French Mac 510 Thread Cartridge (Vapes)

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Brand: Jonny chronic
  • THC

    82 - 88%

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What is French Mac 510 Thread Cartridge?

Jonny Chronic’s French Macaron vape cartridges start with a single-strain CO2 extraction, separating delicate terpenes and cannabinoids using our proprietary extraction methods. We then recombine our French Macaron distillate with its originally captured terpenes like Nerolidol, Caryophyllene and Humulene to produce a vape cartridge that is full-spectrum. Providing a smooth draw with taste recognizable to our dried flower variant. Jonny Chronic cartridges are made with a glass reservoir and ceramic mouthpiece.


Terpene Profile

Terpene Thumnail

Caryophyllene

Best known for its spicy and peppery note, beta-caryophyllene is also found in black pepper, cinnamon, cloves, and spices like oregano, basil and rosemary. Beta-caryophyllene binds to CB2 receptors making it the only terpene that binds to your endocannabinoid receptors. Beta-caryophyllene has also found a niche in the medical and cosmetic industries as an ingredient in anti-inflammatory topicals and creams. Studies have shown that beta-caryophyllene may reduce voluntary intake of alcohol in mice and could be used as a treatment for alcohol withdrawal symptoms.

Terpene Thumnail

Nerolidol

Nerolidol can be recognized by its woody, and fruity aromas that may resemble apple, citrus, or rose. In addition to cannabis nerolidol can be found in citronella, ginger, jasmine, lavender, orange, and tea tree oil. In addition to it's widespread use in the food industry as a flavoring agent, nerolidol has shown therapeutic applications as an anti-bacterial, anti-cancer, anti-fungal and anti-inflammatory terpene. Nerolidol contributes a relaxing, anti-anxiety and potentially sedative effect to cannabis strains.

Terpene Thumnail

humulene

α-humulene (formerly α-caryophyllene) is partially responsible for giving the plant its distinct spicy, herbaceous, and subtle floral aromas. Humulene can be found along with β-caryophyllene in plants such as basil, sage, hops, and clove. From a medical standpoint a 2016 study found that humulene may assist in termination of cancer cells when used in conjunction with phytocannabinoids and other terpenes. Humulene has been found to exhibit antibacterial properties and plays an important part in the lifecycle of the cannabis plant by deterring pests and preventing fungal infections.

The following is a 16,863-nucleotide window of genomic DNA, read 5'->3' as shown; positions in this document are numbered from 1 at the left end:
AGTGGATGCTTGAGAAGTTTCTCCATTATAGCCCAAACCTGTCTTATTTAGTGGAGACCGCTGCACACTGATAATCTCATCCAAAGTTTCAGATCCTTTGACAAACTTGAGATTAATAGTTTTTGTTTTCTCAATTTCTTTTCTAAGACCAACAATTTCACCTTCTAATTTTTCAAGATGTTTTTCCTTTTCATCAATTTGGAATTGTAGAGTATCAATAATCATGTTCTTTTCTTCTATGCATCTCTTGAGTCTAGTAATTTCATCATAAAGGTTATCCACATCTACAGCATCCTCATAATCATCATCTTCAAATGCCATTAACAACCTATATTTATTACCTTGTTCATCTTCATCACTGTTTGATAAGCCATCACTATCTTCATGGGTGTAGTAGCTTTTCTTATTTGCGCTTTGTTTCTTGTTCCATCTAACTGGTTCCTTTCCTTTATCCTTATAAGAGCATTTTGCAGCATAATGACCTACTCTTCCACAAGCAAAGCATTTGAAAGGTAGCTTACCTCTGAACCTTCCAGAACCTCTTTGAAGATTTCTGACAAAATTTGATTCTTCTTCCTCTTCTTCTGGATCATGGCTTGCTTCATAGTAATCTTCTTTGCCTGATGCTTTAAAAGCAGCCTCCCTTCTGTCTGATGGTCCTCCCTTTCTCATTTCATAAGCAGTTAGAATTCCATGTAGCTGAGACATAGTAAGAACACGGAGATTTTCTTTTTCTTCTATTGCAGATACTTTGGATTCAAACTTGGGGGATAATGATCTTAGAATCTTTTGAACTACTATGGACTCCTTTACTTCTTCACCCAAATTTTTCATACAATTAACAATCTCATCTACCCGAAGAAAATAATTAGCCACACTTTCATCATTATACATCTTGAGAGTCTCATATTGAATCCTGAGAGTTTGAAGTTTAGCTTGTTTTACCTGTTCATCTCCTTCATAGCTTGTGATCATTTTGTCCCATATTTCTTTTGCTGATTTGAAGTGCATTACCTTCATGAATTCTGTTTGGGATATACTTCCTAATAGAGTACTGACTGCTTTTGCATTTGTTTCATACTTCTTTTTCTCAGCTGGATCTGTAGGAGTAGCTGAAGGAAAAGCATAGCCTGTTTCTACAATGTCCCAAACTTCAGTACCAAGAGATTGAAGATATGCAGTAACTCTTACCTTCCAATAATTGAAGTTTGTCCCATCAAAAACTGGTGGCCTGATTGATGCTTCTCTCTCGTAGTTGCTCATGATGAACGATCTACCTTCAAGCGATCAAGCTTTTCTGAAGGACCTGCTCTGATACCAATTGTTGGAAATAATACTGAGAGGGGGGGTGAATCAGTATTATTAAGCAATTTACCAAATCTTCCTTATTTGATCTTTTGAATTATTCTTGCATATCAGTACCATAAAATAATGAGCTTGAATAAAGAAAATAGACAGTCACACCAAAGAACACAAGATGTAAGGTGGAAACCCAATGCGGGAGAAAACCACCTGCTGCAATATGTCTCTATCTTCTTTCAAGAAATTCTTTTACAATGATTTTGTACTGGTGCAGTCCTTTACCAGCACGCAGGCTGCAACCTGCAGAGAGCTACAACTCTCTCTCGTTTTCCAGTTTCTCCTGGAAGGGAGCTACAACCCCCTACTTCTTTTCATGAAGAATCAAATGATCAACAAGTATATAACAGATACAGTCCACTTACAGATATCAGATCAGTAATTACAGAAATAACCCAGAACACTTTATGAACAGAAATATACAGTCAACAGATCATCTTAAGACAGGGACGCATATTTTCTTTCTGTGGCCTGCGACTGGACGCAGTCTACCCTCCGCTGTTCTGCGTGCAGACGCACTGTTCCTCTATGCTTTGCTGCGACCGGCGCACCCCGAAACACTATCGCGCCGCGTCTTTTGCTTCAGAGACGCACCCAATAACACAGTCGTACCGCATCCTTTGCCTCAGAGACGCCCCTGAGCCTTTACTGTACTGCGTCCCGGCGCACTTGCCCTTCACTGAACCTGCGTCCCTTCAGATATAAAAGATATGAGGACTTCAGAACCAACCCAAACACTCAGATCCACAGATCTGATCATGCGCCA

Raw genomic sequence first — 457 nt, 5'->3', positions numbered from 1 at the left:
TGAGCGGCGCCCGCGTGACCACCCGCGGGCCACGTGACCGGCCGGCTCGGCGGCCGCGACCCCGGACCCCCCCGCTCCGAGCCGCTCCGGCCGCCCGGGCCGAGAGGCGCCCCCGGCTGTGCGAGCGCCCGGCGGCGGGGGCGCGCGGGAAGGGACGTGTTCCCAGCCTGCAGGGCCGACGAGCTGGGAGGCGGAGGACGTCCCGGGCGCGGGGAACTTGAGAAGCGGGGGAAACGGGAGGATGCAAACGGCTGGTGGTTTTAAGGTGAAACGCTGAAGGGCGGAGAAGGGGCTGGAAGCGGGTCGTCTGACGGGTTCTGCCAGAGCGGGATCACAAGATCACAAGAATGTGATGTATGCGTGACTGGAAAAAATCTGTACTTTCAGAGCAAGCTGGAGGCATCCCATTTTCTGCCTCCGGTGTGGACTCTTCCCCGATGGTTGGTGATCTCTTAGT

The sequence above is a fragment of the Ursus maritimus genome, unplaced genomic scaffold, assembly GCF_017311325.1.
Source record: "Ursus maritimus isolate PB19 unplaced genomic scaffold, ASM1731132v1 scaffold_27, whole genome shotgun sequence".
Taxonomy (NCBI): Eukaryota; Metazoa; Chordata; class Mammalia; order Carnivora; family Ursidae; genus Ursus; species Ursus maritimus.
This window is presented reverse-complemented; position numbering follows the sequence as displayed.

Best known for its spicy and peppery note, beta-caryophyllene is also found in black pepper, cinnamon, cloves, and spices like oregano, basil and rosemary. Beta-caryophyllene binds to CB2 receptors making it the only terpene that binds to your endocannabinoid receptors. Beta-caryophyllene has also found a niche in the medical and cosmetic industries as an ingredient in anti-inflammatory topicals and creams. Studies have shown that beta-caryophyllene may reduce voluntary intake of alcohol in mice and could be used as a treatment for alcohol withdrawal symptoms.

Nerolidol can be recognized by its woody, and fruity aromas that may resemble apple, citrus, or rose. In addition to cannabis nerolidol can be found in citronella, ginger, jasmine, lavender, orange, and tea tree oil. In addition to it's widespread use in the food industry as a flavoring agent, nerolidol has shown therapeutic applications as an anti-bacterial, anti-cancer, anti-fungal and anti-inflammatory terpene. Nerolidol contributes a relaxing, anti-anxiety and potentially sedative effect to cannabis strains.

α-humulene (formerly α-caryophyllene) is partially responsible for giving the plant its distinct spicy, herbaceous, and subtle floral aromas. Humulene can be found along with β-caryophyllene in plants such as basil, sage, hops, and clove. From a medical standpoint a 2016 study found that humulene may assist in termination of cancer cells when used in conjunction with phytocannabinoids and other terpenes. Humulene has been found to exhibit antibacterial properties and plays an important part in the lifecycle of the cannabis plant by deterring pests and preventing fungal infections.

Terpene Detail Thumnail

Caryophyllene

Best known for its spicy and peppery note, beta-caryophyllene is also found in black pepper, cinnamon, cloves, and spices like oregano, basil and rosemary. Beta-caryophyllene binds to CB2 receptors making it the only terpene that binds to your endocannabinoid receptors. Beta-caryophyllene has also found a niche in the medical and cosmetic industries as an ingredient in anti-inflammatory topicals and creams. Studies have shown that beta-caryophyllene may reduce voluntary intake of alcohol in mice and could be used as a treatment for alcohol withdrawal symptoms.

Terpene Detail Thumnail

Nerolidol

Nerolidol can be recognized by its woody, and fruity aromas that may resemble apple, citrus, or rose. In addition to cannabis nerolidol can be found in citronella, ginger, jasmine, lavender, orange, and tea tree oil. In addition to it's widespread use in the food industry as a flavoring agent, nerolidol has shown therapeutic applications as an anti-bacterial, anti-cancer, anti-fungal and anti-inflammatory terpene. Nerolidol contributes a relaxing, anti-anxiety and potentially sedative effect to cannabis strains.

Terpene Detail Thumnail

humulene

α-humulene (formerly α-caryophyllene) is partially responsible for giving the plant its distinct spicy, herbaceous, and subtle floral aromas. Humulene can be found along with β-caryophyllene in plants such as basil, sage, hops, and clove. From a medical standpoint a 2016 study found that humulene may assist in termination of cancer cells when used in conjunction with phytocannabinoids and other terpenes. Humulene has been found to exhibit antibacterial properties and plays an important part in the lifecycle of the cannabis plant by deterring pests and preventing fungal infections.